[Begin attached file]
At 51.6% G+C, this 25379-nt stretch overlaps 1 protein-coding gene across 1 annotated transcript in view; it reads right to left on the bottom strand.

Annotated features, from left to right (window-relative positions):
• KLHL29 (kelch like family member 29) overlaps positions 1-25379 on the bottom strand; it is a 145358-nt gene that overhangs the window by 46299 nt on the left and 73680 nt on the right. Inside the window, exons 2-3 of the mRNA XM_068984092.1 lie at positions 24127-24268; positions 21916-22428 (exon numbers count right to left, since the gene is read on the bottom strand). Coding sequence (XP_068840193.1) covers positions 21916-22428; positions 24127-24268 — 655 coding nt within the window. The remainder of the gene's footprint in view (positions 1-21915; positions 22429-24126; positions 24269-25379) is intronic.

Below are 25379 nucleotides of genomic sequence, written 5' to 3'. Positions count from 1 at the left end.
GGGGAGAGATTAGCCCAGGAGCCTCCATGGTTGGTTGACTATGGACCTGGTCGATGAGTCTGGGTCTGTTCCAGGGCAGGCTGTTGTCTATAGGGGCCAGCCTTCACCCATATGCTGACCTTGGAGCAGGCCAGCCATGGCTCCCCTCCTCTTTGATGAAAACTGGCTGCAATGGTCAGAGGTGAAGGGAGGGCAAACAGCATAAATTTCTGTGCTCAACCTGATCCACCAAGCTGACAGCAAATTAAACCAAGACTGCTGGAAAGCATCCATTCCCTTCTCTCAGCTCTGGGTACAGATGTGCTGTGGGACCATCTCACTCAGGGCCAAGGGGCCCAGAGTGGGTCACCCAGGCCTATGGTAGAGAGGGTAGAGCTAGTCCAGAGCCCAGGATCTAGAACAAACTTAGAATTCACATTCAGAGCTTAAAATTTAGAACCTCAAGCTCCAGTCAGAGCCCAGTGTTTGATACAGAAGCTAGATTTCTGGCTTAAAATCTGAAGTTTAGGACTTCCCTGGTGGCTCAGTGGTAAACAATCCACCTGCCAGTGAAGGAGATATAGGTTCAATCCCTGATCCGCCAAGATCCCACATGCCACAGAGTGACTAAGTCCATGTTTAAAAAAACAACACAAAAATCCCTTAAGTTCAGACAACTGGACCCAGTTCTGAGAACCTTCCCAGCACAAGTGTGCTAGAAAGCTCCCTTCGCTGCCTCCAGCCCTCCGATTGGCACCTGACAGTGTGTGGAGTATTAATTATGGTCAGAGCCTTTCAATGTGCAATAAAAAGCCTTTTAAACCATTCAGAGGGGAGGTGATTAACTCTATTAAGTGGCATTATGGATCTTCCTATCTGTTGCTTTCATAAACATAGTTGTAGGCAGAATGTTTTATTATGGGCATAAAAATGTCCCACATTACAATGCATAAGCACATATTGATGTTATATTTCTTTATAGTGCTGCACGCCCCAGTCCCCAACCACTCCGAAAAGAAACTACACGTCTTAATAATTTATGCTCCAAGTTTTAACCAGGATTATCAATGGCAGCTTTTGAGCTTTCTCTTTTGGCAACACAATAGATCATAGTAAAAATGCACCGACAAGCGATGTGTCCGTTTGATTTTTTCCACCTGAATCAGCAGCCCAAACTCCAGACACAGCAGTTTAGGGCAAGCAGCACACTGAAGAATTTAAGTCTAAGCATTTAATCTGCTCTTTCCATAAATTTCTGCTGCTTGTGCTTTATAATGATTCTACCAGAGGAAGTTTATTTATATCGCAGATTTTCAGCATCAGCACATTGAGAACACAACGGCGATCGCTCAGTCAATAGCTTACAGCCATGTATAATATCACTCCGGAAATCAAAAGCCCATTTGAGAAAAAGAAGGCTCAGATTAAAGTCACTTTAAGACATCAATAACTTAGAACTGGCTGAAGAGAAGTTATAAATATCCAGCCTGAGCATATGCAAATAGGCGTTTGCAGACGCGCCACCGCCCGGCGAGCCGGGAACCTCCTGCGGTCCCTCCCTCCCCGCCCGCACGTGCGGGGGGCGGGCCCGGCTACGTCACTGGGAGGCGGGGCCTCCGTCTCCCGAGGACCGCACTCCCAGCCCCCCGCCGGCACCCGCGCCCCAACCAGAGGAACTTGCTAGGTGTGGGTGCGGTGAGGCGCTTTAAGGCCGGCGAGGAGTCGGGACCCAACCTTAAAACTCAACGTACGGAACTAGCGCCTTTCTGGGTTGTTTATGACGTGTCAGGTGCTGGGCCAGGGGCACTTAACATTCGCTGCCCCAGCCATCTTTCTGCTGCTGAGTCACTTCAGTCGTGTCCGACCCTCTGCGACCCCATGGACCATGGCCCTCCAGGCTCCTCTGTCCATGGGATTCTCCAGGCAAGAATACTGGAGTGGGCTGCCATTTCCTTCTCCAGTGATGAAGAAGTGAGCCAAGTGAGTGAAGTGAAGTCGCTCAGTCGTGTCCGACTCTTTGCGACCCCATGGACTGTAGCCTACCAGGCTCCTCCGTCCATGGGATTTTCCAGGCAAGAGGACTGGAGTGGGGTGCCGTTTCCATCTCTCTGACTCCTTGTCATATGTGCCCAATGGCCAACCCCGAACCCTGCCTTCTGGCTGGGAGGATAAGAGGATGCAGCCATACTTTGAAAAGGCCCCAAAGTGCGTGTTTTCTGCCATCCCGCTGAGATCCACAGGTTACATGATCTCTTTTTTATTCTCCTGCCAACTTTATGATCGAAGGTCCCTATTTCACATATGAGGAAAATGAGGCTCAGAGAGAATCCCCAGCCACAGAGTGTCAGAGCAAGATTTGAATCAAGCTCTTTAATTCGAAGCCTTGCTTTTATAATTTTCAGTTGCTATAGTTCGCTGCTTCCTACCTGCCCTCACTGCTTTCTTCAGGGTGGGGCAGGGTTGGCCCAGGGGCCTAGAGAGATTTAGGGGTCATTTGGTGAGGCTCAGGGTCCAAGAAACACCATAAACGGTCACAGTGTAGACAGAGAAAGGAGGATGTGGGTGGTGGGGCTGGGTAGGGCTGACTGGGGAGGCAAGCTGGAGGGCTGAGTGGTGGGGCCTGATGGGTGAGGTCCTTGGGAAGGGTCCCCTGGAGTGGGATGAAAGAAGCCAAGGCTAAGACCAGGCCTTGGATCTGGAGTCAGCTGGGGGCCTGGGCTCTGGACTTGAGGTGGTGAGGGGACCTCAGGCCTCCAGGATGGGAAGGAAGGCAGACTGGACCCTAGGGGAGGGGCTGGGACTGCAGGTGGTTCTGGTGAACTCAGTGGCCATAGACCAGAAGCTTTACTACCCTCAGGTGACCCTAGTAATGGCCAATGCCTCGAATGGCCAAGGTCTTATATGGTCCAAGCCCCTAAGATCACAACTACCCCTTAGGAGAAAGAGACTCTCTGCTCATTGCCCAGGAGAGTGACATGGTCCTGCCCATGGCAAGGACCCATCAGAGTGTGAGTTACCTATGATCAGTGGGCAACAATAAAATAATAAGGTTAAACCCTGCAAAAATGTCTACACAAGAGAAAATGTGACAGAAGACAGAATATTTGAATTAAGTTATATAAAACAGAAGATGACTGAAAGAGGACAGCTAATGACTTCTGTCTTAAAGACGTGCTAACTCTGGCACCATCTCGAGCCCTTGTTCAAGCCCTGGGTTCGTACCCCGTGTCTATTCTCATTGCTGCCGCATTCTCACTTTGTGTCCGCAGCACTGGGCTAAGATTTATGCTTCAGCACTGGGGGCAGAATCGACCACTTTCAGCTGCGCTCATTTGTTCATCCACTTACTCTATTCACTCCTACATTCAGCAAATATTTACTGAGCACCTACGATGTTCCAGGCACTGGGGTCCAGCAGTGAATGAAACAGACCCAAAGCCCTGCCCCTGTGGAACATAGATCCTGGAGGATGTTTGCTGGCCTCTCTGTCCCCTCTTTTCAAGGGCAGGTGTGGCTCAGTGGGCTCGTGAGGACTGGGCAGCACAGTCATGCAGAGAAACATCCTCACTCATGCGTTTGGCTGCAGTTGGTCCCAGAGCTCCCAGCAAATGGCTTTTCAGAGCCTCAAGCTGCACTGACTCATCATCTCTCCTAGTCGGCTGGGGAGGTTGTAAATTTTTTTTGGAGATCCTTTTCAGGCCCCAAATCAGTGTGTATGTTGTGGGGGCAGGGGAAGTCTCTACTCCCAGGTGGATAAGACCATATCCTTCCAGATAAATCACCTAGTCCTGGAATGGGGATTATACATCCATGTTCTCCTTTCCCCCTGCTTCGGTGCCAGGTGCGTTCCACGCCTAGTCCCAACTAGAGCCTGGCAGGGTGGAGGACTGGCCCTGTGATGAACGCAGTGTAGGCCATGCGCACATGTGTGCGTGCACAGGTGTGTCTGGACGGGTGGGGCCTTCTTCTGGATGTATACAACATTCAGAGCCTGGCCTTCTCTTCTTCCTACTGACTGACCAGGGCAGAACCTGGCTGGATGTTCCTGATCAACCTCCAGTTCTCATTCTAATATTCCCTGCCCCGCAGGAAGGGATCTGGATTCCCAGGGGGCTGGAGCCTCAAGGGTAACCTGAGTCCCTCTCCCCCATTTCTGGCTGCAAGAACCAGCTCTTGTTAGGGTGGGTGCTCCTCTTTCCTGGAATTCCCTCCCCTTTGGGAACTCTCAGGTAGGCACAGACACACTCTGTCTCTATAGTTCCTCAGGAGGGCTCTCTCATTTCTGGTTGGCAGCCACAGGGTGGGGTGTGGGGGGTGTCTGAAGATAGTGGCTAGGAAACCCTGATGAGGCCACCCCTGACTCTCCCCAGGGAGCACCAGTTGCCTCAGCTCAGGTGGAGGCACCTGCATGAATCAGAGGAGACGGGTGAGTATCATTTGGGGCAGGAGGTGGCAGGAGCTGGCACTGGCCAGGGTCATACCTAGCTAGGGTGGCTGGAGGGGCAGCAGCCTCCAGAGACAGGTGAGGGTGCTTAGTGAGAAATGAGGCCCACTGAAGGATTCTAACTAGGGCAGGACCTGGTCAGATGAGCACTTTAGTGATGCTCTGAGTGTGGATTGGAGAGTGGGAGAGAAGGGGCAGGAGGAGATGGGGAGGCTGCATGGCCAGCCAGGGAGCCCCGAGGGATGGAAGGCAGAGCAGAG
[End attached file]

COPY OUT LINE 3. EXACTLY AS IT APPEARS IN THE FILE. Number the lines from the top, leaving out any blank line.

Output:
• KLHL29 (kelch like family member 29) overlaps positions 1-25379 on the bottom strand; it is a 145358-nt gene that overhangs the window by 46299 nt on the left and 73680 nt on the right. Inside the window, exons 2-3 of the mRNA XM_068984092.1 lie at positions 24127-24268; positions 21916-22428 (exon numbers count right to left, since the gene is read on the bottom strand). Coding sequence (XP_068840193.1) covers positions 21916-22428; positions 24127-24268 — 655 coding nt within the window. The remainder of the gene's footprint in view (positions 1-21915; positions 22429-24126; positions 24269-25379) is intronic.